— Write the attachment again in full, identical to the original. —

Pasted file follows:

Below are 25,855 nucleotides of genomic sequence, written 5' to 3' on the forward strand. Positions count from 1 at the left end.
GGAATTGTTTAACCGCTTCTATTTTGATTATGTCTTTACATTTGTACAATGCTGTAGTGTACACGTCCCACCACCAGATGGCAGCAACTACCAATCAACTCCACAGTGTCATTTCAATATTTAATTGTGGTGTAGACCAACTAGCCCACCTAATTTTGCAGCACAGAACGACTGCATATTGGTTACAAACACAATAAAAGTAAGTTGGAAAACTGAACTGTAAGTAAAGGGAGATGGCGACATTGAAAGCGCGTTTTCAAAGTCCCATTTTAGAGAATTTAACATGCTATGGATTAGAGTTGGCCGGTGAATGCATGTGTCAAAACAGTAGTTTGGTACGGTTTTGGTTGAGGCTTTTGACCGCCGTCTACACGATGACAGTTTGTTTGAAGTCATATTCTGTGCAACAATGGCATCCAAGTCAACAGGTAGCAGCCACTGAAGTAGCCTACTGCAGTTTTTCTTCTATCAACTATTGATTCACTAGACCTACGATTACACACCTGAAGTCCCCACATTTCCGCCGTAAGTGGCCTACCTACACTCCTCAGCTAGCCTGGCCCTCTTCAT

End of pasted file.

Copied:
Below are 25,855 nucleotides of genomic sequence, written 5' to 3' on the forward strand. Positions count from 1 at the left end.
GGAATTGTTTAACCGCTTCTATTTTGATTATGTCTTTACATTTGTACAATGCTGTAGTGTACACGTCCCACCACCAGATGGCAGCAACTACCAATCAACTCCACAGTGTCATTTCAATATTTAATTGTGGTGTAGACCAACTAGCCCACCTAATTTTGCAGCACAGAACGACTGCATATTGGTTACAAACACAATAAAAGTAAGTTGGAAAACTGAACTGTAAGTAAAGGGAGATGGCGACATTGAAAGCGCGTTTTCAAAGTCCCATTTTAGAGAATTTAACATGCTATGGATTAGAGTTGGCCGGTGAATGCATGTGTCAAAACAGTAGTTTGGTACGGTTTTGGTTGAGGCTTTTGACCGCCGTCTACACGATGACAGTTTGTTTGAAGTCATATTCTGTGCAACAATGGCATCCAAGTCAACAGGTAGCAGCCACTGAAGTAGCCTACTGCAGTTTTTCTTCTATCAACTATTGATTCACTAGACCTACGATTACACACCTGAAGTCCCCACATTTCCGCCGTAAGTGGCCTACCTACACTCCTCAGCTAGCCTGGCCCTCTTCAT